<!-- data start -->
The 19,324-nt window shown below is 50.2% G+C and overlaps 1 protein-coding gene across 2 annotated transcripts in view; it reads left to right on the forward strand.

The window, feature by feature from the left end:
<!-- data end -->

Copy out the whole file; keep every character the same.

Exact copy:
The 19,324-nt window shown below is 50.2% G+C and overlaps 1 protein-coding gene across 2 annotated transcripts in view; it reads left to right on the forward strand.

The window, feature by feature from the left end: